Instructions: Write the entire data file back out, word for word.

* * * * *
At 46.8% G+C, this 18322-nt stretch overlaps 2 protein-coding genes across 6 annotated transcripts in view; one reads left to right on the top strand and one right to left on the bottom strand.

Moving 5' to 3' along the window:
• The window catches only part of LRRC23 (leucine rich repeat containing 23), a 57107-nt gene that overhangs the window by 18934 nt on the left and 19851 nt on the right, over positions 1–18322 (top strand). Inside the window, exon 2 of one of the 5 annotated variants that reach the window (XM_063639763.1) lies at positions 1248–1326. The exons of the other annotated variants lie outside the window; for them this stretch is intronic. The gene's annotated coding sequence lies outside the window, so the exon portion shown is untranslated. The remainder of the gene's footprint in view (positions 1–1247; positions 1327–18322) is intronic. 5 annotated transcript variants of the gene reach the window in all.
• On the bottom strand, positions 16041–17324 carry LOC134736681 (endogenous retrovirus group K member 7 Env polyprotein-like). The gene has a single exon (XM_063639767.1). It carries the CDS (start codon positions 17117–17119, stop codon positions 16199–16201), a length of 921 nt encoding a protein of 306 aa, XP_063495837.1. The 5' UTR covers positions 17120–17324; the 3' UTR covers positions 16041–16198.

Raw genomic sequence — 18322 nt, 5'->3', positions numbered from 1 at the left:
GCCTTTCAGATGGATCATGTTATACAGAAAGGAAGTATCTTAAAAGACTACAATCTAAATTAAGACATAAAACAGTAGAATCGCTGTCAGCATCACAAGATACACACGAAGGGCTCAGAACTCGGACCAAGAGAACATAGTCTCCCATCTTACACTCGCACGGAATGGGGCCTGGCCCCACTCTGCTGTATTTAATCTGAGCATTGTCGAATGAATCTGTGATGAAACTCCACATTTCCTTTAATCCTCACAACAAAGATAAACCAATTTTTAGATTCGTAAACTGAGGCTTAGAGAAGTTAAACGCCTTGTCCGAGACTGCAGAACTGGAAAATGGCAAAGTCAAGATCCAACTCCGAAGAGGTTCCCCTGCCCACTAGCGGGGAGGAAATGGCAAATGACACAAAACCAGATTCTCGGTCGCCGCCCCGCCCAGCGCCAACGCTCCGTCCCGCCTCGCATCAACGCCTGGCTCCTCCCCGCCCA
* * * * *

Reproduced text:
At 46.8% G+C, this 18322-nt stretch overlaps 2 protein-coding genes across 6 annotated transcripts in view; one reads left to right on the top strand and one right to left on the bottom strand.

Moving 5' to 3' along the window:
• The window catches only part of LRRC23 (leucine rich repeat containing 23), a 57107-nt gene that overhangs the window by 18934 nt on the left and 19851 nt on the right, over positions 1–18322 (top strand). Inside the window, exon 2 of one of the 5 annotated variants that reach the window (XM_063639763.1) lies at positions 1248–1326. The exons of the other annotated variants lie outside the window; for them this stretch is intronic. The gene's annotated coding sequence lies outside the window, so the exon portion shown is untranslated. The remainder of the gene's footprint in view (positions 1–1247; positions 1327–18322) is intronic. 5 annotated transcript variants of the gene reach the window in all.
• On the bottom strand, positions 16041–17324 carry LOC134736681 (endogenous retrovirus group K member 7 Env polyprotein-like). The gene has a single exon (XM_063639767.1). It carries the CDS (start codon positions 17117–17119, stop codon positions 16199–16201), a length of 921 nt encoding a protein of 306 aa, XP_063495837.1. The 5' UTR covers positions 17120–17324; the 3' UTR covers positions 16041–16198.

Raw genomic sequence — 18322 nt, 5'->3', positions numbered from 1 at the left:
GCCTTTCAGATGGATCATGTTATACAGAAAGGAAGTATCTTAAAAGACTACAATCTAAATTAAGACATAAAACAGTAGAATCGCTGTCAGCATCACAAGATACACACGAAGGGCTCAGAACTCGGACCAAGAGAACATAGTCTCCCATCTTACACTCGCACGGAATGGGGCCTGGCCCCACTCTGCTGTATTTAATCTGAGCATTGTCGAATGAATCTGTGATGAAACTCCACATTTCCTTTAATCCTCACAACAAAGATAAACCAATTTTTAGATTCGTAAACTGAGGCTTAGAGAAGTTAAACGCCTTGTCCGAGACTGCAGAACTGGAAAATGGCAAAGTCAAGATCCAACTCCGAAGAGGTTCCCCTGCCCACTAGCGGGGAGGAAATGGCAAATGACACAAAACCAGATTCTCGGTCGCCGCCCCGCCCAGCGCCAACGCTCCGTCCCGCCTCGCATCAACGCCTGGCTCCTCCCCGCCCA